Anti-open grazing laws and the hurdles

Media report yesterday to the effect that Governor Nasir El-Rufai of Kaduna state has cautioned against politicising the open grazing controversy, saying the new law banning the activity in the southern states of Nigeria is not implementable, is, indeed, a well thought out. As a matter of fact, El-Rufa’i’s admonition is rooted in law, as one of the ingredients of a good law is its acceptability.S

Speaking to journalists Tuesday after a meeting with officials of the All Progressives Congress (APC) at the party’s national secretariat in Abuja, Governor El-Rufai said while it is true that herders must not continue with the old practice of roaming about with cattle, the remedy is not in making aws that cannot be implemented. 

Rather, he said, it lies in carefully planning for a solution which is the establishment of ranches. He said the Northern Governors Forum (NGF) agreed that the way to go is ranching. The governor said, already, his government had started the establishment of a ranch in Kaduna, which would accommodate about 1,500 Fulani herders and their families.

 “The Northern state Governors Forum has already taken a position that open grazing is not a sustainable way of livestock production. And we must move towards ranching. But moving towards ranching cannot be done overnight. We have to have a plan, we have to have resources and we have to implement it sensibly. It is not a matter of populist legislation or saying that tomorrow this or that. It is not a solution. We have taken a position as northern state governors and we are implementing that. 

“And in my state for instance, we are developing a huge ranch to centralise the herders. And that is the solution, a long term one. But can it be done overnight? No. This project we are doing will cost us about 10 billion naira. The CBN is supporting us with about N7.5 billion. And it will take about two years to do. We will be settling about 1,500 Fulani herders’ families. And I hope that they will see that there are alternative ways of producing livestock instead of running up and down with cattle going to people’s farms to cause all kinds of problems. We want to solve the problem.

“What is unhelpful is to politicise the situation and pass legislation that you know that you cannot implement. So, we have taken a position and we are working round the clock to implement that position. And these herders emanate from the north and we are going to centralise them. We cannot do it overnight. We need billions of naira. This is just one ranch that is costing N10 billion. I have 14 grazing reserves in Kaduna state and I will like to convert into ranching. Do I have 14 x 10 billion naira? I don’t have.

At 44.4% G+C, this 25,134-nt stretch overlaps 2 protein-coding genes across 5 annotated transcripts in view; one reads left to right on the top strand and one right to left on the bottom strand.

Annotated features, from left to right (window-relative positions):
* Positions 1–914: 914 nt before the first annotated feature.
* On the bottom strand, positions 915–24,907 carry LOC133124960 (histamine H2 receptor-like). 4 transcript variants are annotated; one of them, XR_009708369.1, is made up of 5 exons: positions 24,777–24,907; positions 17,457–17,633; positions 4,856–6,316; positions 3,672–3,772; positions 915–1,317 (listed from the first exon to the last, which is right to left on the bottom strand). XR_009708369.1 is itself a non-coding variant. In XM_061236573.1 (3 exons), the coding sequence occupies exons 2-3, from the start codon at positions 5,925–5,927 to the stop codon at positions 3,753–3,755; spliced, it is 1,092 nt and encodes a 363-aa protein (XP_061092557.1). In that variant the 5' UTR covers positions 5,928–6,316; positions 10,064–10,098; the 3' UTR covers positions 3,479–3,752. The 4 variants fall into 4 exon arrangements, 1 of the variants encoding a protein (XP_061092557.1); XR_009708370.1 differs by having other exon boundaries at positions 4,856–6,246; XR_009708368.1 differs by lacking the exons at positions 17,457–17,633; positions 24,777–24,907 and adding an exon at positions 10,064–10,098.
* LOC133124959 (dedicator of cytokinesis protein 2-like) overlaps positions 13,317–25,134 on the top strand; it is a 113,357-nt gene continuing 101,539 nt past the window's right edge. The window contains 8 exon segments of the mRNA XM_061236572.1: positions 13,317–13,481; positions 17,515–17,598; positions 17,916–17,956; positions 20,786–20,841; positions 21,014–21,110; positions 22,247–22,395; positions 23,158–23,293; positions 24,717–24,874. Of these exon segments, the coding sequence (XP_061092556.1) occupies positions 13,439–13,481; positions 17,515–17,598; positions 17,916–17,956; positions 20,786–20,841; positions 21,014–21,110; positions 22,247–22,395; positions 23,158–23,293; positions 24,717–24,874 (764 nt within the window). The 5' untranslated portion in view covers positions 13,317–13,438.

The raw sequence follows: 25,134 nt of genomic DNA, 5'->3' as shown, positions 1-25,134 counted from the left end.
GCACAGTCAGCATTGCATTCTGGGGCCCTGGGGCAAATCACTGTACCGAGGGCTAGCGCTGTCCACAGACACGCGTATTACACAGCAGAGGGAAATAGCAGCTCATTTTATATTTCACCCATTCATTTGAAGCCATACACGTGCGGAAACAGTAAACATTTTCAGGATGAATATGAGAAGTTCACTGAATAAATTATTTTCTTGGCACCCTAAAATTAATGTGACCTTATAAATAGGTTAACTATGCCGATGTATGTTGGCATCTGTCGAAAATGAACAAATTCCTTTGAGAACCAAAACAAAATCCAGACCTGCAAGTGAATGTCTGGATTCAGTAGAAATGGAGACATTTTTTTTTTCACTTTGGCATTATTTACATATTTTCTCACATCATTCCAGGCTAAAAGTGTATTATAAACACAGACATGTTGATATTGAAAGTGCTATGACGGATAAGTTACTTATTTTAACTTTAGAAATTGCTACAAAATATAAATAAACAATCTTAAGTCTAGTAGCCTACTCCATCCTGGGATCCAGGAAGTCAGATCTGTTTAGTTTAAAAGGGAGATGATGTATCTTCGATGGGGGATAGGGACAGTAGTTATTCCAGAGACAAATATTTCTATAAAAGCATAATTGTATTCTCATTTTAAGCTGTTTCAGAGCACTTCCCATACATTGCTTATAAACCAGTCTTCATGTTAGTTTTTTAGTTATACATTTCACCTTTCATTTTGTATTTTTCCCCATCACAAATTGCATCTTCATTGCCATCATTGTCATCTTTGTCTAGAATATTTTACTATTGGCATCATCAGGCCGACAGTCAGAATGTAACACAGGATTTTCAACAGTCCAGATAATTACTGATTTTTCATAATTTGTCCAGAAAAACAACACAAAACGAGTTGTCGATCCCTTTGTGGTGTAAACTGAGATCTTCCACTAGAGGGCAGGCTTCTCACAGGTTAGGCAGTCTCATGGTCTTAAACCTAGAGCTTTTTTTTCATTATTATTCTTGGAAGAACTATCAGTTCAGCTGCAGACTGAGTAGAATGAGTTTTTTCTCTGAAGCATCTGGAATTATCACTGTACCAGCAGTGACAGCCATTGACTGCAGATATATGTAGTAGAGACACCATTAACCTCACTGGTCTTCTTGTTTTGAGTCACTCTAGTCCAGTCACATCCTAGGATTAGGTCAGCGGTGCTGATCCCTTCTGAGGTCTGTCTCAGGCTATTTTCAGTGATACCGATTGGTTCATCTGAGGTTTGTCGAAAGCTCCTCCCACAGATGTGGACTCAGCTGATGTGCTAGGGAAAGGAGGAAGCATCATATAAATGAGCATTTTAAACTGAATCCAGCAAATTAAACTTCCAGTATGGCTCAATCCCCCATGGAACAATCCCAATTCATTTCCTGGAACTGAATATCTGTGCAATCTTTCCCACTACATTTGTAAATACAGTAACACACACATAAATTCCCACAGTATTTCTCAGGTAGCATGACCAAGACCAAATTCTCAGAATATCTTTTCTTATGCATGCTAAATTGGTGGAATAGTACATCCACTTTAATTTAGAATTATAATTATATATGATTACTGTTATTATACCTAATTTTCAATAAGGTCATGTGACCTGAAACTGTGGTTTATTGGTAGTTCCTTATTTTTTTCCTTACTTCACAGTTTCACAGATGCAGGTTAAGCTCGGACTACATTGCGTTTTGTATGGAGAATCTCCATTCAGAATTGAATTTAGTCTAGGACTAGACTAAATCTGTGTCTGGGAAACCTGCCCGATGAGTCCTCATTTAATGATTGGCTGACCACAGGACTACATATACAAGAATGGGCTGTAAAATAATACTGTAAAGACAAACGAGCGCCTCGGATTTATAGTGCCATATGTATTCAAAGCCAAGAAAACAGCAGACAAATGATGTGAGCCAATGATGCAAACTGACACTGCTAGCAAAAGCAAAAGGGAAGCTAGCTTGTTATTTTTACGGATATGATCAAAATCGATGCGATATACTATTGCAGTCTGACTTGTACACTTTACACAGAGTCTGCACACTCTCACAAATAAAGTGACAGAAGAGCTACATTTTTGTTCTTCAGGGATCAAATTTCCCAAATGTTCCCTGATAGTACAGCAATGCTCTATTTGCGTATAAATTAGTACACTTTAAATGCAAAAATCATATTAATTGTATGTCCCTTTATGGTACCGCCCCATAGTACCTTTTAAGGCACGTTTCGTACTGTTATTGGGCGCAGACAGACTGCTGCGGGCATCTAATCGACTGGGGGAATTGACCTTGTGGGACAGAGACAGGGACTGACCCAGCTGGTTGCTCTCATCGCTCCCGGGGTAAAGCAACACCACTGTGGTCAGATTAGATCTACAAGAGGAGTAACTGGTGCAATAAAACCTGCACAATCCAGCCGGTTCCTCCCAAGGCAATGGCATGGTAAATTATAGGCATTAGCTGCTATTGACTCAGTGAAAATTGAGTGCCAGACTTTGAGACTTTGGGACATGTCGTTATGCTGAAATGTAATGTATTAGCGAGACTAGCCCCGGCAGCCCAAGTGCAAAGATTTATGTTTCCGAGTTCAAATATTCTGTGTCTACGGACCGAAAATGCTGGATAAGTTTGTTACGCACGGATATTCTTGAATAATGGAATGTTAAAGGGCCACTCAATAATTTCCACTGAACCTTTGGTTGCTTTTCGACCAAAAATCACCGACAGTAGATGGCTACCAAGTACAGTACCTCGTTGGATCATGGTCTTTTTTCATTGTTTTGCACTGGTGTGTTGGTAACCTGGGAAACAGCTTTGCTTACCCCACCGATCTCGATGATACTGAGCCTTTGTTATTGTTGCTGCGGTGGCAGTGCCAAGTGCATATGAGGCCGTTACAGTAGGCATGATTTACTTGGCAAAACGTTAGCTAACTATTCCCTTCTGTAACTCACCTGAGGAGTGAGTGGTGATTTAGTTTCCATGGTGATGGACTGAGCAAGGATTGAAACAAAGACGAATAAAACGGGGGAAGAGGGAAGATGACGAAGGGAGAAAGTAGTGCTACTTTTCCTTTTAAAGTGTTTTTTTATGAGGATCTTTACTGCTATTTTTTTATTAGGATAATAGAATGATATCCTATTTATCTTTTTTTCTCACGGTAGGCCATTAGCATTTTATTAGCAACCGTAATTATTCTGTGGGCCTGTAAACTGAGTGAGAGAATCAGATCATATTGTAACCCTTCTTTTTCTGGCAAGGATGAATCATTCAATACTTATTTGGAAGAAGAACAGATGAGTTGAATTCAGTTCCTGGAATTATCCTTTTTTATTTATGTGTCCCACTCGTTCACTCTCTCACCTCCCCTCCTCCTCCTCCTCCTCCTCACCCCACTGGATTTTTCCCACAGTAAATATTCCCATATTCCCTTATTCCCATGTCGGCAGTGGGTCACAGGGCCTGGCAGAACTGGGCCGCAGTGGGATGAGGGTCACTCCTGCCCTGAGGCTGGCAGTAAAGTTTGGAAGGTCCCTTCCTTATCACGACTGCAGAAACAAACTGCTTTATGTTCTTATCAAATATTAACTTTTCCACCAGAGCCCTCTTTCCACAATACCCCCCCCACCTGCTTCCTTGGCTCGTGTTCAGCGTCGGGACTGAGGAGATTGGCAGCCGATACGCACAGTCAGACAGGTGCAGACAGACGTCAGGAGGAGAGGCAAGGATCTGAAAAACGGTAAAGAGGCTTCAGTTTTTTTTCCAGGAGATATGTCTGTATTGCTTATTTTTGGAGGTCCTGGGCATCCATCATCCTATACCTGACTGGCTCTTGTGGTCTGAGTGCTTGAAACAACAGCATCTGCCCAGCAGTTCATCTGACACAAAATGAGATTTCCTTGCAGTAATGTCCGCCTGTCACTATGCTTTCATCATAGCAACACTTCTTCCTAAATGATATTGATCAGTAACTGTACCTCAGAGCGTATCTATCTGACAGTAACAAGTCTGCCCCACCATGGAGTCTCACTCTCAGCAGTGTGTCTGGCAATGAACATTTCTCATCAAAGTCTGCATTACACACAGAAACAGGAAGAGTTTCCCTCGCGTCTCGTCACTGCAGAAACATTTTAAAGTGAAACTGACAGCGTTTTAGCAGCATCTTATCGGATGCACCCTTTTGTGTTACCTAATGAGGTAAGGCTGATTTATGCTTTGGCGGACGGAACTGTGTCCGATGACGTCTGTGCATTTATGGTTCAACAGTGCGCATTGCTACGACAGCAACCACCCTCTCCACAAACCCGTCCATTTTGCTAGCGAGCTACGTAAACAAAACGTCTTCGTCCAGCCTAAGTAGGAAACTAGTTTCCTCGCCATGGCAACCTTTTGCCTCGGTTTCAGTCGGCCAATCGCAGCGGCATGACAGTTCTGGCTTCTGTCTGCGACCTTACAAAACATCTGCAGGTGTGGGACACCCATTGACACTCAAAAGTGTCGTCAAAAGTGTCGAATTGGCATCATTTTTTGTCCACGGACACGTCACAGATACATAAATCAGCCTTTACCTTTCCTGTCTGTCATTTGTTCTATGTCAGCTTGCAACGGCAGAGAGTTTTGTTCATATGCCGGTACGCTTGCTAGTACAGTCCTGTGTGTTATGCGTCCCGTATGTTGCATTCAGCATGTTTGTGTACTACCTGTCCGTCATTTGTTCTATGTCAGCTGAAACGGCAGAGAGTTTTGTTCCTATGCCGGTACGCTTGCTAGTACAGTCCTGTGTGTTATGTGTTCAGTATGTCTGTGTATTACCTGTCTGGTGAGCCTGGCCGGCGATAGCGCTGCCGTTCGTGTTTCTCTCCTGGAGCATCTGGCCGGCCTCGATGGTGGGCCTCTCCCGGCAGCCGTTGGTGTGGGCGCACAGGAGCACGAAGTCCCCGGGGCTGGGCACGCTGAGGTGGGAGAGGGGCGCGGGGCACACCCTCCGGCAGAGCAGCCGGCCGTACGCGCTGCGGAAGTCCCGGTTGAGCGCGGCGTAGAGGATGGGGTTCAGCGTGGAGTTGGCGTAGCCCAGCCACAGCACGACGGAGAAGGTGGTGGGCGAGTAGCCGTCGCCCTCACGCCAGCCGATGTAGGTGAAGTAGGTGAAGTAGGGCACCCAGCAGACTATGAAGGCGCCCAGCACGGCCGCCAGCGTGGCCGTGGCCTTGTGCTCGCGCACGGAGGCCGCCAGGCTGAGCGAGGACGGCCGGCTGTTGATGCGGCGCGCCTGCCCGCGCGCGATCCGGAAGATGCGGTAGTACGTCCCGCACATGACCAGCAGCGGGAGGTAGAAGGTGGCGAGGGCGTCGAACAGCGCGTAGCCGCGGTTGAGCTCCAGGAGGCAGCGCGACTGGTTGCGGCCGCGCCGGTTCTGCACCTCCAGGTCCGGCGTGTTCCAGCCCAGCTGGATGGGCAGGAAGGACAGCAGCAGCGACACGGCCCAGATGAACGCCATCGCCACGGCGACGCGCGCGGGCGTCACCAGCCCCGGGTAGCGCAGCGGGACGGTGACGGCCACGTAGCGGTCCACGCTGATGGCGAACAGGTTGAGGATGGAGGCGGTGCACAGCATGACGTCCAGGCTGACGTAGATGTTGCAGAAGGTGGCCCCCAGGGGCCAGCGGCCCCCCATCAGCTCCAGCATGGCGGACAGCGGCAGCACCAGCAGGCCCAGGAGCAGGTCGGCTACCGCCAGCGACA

“If the federal government will give me N140 billion, I will convert the other 13 into ranches and make sure that nobody comes out with a cow or sheep in Kaduna state because I will have enough ranches to take care of everybody. That is the solution. You can legislate, but let us wait and see. And I wish them the best of luck,” he said.

It is noteworthy that some southern states like Ondo, Oyo, Lagos, Enugu and Osun, as well as the northern state of Benue, among others, have passed the anti-open grazing law. The southern governors’ decision was an outcome of a series of meeting held in Asaba (Delta state), Lagos and Enugu states.  

However, in a move to avert conflict of laws in the federation, President Muhammadu Buhari gave approval to the return of open grazing practiced during the First Republic, where herdsmen used designated grazing routes to move cattle to several parts of the country. The president made this known in an exclusive interview with Arise TV in June, this year.

While fielding questions in the 44-minute long interview, President Buhari said he had asked the Attorney General of the Federation, Abubakar Malami, to begin the process of recovering land from persons who have converted cattle grazing routes for their personal use .

The AGF had kicked against the declaration by 17 southern governors to ban open grazing, noting that it is like northern governors banning spare parts trading. Reacting to a question on the decision by the southern governors and if he agreed with the AGF’s position, Buhari laughingly responded: “You want me to contradict my attorney general?

Although, the herders/farmers’ conflict, banditry, kidnapping and the general insecurity across the country have been largely attributed to the nomadic Fulani herders, any legislation aimed at stopping them from their legitimate means of livelihood could exacerbate the security challenge rather than solve it.

We, therefore, share the views of Governor El-Rufa’i that rather than an outright ban on open-grazing, the southern governors should embrace the global best practice of ranching as a pragmatic solution to the crises occasioned by nomadic cattle grazing. There is no use formulating a law that will remain dormant because its implementation will inflame crises of higher magnitude than it sets out to cure.